Along With New Look, Apps, Astrid Now Lets You Outsource Tasks To TaskRabbit

If you’re an iPhone user, you may not be as familiar with Astrid, which has turned into one of the most popular “to-do,” list-making apps for Android. We first wrote about Astrid when it joined thirteen other startups that composed AngelPad’s second batch. Astrid’s value proposition was simple: Offer users a clean, easy-to-use interface to enable sharing and collaboration around tasks. Other services have now come along to make this a familiar service, but the goal was for groups (businesses) to be able to assign tasks to each other, and broadcast to the group when those tasks are completed.

In the big picture, Astrid was conceived to be a social way to encourage friends and colleagues to help tackle your to-do list, from sending memos to buying your mom a Mother’s Day present. A year removed from AngelPad, Astrid has moved across platforms, as the startup now offers a mobile site, Android, and iOS apps, with a Windows Phone app on the way. But, what some may not know is that Astrid was started as a side-project by co-founder Tim Su, then a software engineer at Palantir Technologies. Su was joined by co-founder Jon Paris, and the two launched Astrid on the Android Market when it was still young, back in the fall of 2008.

Collectively, the team were early adopters and proponents of Android, says Paris, but like so many others, they moved on to focus on building for iOS and other platforms. But, today, Astrid is officially returning to the platform on which it got its start, launching a new version of its service for Android tablets, accompanying a complete redesign for Android phones that features streamlined design and a new set of integrations aimed at helping users be more productive.

More specifically, Astrid’s new app for Android tablets can be used independently, or synced with Android phones, iOS, and The app is available now for the Samsung Galaxy Tab and Motorola Xoom, and will be made available in the next week for Kindle Fire through the Amazon App Store. The goal here, Paris says, is to make the UX easy for new users to adopt and learn without disrupting the experience of those using older versions.

And, to that point, the CEO tells us that Astrid has helped people complete over 30 million tasks and has racked up 3 million downloads across platforms. Yet, while Astrid is one of the most downloaded paid to-do apps in the Android Marketplace, the startup is today launching a new revenue stream via integration with TaskRabbit. Astrid has long offered users the ability to share tasks with family and friends, but, as part of its new look, users can now outsource individual to-dos to TaskRabbit, the fast-growing personal assistant that lets users list errands or tasks that needed to be completed in its marketplace. For those unfamiliar, it’s basically an on-demand delivery network for outsourced tasks.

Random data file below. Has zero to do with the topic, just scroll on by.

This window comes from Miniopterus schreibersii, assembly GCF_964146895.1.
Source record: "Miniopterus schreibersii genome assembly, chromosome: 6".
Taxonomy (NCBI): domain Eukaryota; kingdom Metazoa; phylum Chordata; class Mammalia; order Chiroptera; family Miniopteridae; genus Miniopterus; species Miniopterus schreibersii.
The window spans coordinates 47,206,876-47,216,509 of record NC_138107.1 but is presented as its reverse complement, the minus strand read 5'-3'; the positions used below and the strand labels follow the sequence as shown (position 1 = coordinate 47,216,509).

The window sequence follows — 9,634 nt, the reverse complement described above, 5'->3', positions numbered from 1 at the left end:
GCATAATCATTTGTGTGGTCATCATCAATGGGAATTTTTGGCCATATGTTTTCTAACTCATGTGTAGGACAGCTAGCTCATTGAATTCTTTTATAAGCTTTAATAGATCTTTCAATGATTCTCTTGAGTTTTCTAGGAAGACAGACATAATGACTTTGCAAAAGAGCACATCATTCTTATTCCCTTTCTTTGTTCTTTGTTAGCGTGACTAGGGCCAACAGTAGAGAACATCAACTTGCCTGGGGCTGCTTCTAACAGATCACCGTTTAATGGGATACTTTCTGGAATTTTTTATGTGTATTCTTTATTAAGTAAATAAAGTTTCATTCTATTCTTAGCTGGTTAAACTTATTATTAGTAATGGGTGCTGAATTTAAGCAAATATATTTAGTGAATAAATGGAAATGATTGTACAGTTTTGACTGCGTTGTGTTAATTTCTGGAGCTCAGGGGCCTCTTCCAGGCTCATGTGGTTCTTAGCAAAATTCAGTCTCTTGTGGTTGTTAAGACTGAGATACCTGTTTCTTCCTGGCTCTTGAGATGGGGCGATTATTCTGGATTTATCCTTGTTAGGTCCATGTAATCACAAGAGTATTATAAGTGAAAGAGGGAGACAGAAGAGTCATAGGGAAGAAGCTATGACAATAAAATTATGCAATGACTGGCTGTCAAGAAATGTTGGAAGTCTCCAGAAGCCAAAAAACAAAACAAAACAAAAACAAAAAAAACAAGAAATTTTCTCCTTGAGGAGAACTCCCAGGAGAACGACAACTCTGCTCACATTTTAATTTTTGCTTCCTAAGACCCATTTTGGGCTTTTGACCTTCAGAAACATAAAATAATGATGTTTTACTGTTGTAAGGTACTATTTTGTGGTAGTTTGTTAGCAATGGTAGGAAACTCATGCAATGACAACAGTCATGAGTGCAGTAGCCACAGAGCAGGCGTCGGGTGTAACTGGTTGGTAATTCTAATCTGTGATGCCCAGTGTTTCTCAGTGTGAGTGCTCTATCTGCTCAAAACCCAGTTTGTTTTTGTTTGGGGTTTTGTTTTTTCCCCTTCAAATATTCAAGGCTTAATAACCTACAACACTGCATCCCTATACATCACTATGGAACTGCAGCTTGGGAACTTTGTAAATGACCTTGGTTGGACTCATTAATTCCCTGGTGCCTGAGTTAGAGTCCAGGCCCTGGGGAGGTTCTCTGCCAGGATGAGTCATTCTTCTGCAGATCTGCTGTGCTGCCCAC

Astrid is also now offering users the ability to view suggestions/ideas through integrated search with Amazon and Google, for the simple reason that many of us start their tasks with a Google search before popping over to Amazon to make a purchase. Again, in case it’s unclear, what Astrid is trying to do here is match to-dos and tasks with products and services that help get them done, a la TaskRabbit and Amazon. Paris says that he thinks this can be a win-win for both eCommerce retailers (and startups like TaskRabbit), as Astrid’s users are inherently people with full plates, looking to manage their tasks and lighten the loads. And eCommerce sites now get the benefit of getting traffic from people that are more likely to buy.

In the case of TaskRabbit, for every user that ends up purchasing help on the site, for every transaction, Astrid takes a cut. Paris — and he’s not alone — believes that the to-do list space is understandably a potential goldmine for purchase intent, something that has been supported by the interest around Pinterest and its related monetization path.

Clearly Gmail set the stage for crawling what is considered personal and sensitive information (your inbox) and matching it to related ads. Astrid is basically doing the same, serving up related ads when you search within the app for products/services that help you check off your tasks, but the CEO says that he understands the personal nature of to-dos, so users can turn off this new feature. Although not totally analogous, given what happened to Path, transparency in these situations is definitely advisable.

As to what’s next, Paris mentioned that they are working with TaskRabbit to provide additional features around outsourcing your task list. A lot of people don’t know which of their tasks to outsource to other people, so the team is expecting to offer the ability for its users to post their task lists on TaskRabbit and let other users flag all the items that they can help with. Beyond that, the startup is also considering adding a premium version of the service, and is embarking on its mission to raise its Series A. (It raised a seed round back in July of last year from Google Ventures, Nexus Venture Partners, and a few angel investors.)

As the collaborative economy heats up, and startups like TaskRabbit gain traction, it behooves services like Astrid to take group collaboration and task assigning outside its own walls, to the marketplaces that specialize in that kind of commerce. That can potentially be a lucrative relationship for both parties, though that remains to be seen. Along with a refreshed look for Android, adding subtasks to its service is another bonus. And, hey, now the 10 people that have Android tabs get to use Astrid 4.0, too. (Just kidding.)

For more on Astrid, check it out at home here.